UPDATE 7/16/10: Chris Burt says: "The July/August issue of Weatherwise Magazine reported the following instances of 90°+ dew points in the USA. Thomas Schlatter of NOAA provided this data to Weatherwise.
90° at Appleton, Wisconsin at 5pm, July 13, 1995 (dry bulb temp 101)
90° at Melbourne, Florida at 2pm, July 12, 1987 (dry bulb temp of 95)
91° at New Orleans Naval Station at 5pm July 30, 1987 (dry bulb temp of 95)"
UPDATE: Links were broken due to a notepad word wrap; now fixed. Here's another blog by Facebook Friend Daryl H., (assistant scientist in agronomy at Iowa State University and coordinator of the Iowa Mesonet project) who says "In general, the AWOS sites [like Newton & Fairfield] are located literally in the middle of crop fields and use a temperature/humidity sensor that struggles at extreme values." However, this doesn't mean yesterday wasn't notable. He goes on to say "12 [more reliable] ASOS sites hit 80+ today, this is rather unprecedented. 29 July 1999 is the most recent comparable day to today."
Facebook friend James H. has pointed out that both stations are reading above their brethren this afternoon (shown in red here), which could mean their sensors are malfunctioning or "corny"... however there are multiple stations (green) that are even higher today, but did not report higher readings yesterday.
ORIGINAL REPORT: Dew points reached 88 degrees yesterday in Newton, Iowa according to official NWS stations (matching the highest I've ever seen in the U.S.), and 92 was reported at an unofficial station. This means that extreme heat and humidity was present in the area yesterday (which helped lead to dozens of tornado reports to their north).
Of course, dew point sensors (even official ones) are historically unreliable, especially at high temperatures (I don't believe the 92 and the 88 is questionable. Since another station also reported 86, that may be closer to what happened). This may be why official U.S. records of high dew points don't exist (Chris Burt: Extreme Weather says the world record is 95 F). If I had to guess at a U.S. record I would say it was in the upper 80s. Even above 80 is rare here. The National Weather Service in Des Moines, Iowa said: "FAIRFIELD IA HAD A DEW IN THE INCREDIBLE MID 80S. THESE ARE THE HIGHEST DEWPOINTS SEEN SINCE 6 YEARS AGO AND THE HIGHEST YOU WILL SEE AROUND HERE."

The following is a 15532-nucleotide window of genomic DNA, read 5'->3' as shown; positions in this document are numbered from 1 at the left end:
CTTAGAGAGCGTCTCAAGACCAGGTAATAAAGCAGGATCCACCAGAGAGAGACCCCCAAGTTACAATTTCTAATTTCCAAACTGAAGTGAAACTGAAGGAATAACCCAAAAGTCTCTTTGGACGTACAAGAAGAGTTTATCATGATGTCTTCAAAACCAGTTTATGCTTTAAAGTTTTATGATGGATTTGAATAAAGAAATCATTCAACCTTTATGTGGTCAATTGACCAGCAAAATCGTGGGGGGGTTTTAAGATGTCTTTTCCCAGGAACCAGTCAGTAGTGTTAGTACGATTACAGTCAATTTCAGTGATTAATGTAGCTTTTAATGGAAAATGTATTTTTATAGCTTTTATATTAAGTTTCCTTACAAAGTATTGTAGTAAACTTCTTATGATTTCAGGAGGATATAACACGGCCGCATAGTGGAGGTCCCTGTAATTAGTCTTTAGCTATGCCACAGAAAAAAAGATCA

This translated to a Heat Index (and AccuWeather.com RealFeel temperature) of 129 F (123) at Newton and 125 (121) at Fairfield, steamy to be sure but a far cry from the 145 F (134) reached during the East Coast heat wave of 2006 (linked at top) because temperatures weren't as hot in Iowa yesterday.
Is corn to blame for near-record dew points happen in the Midwest yesterday? As I've illustrated in the link at the top, they also occur in the Southeast U.S. Many meteorologists will tell you the high dewpoints in the Midwest are due to the corn crop giving off excess moisture, but a NWS study to determine that was inconclusive.
Snow was reported in Pennsylvania and New York on May 24, as viewers looked forward to temperatures in the 20s on Memorial Day Weekend.
The damage from the Moore, Okla., tornado of May 20, 2013, is incredible. These radar loops show the immensity of the tragic storm.
When I saw that Google had created a 30-year satellite time-lapse of Earth, I knew where the most impressive weather-related animations would be.
Whatever you call them -- "Ice Needling," "Ice Surges," or "Ice Shoves," or "Ice Heaves" -- a phenomenon that I first blogged about in 2009 is back -- with a vengeance!
17 years ago on this date, while I was taking my freshman exams at UNCA, a "cut-off" low was rumored to dump 57" of snow at nearby Mount Pisgah... but is that reading reliable?
Tornado reports and warnings are down for 2013 so far, and the last 12 months, but what about severe-thunderstorm-warned areas and lightning strikes?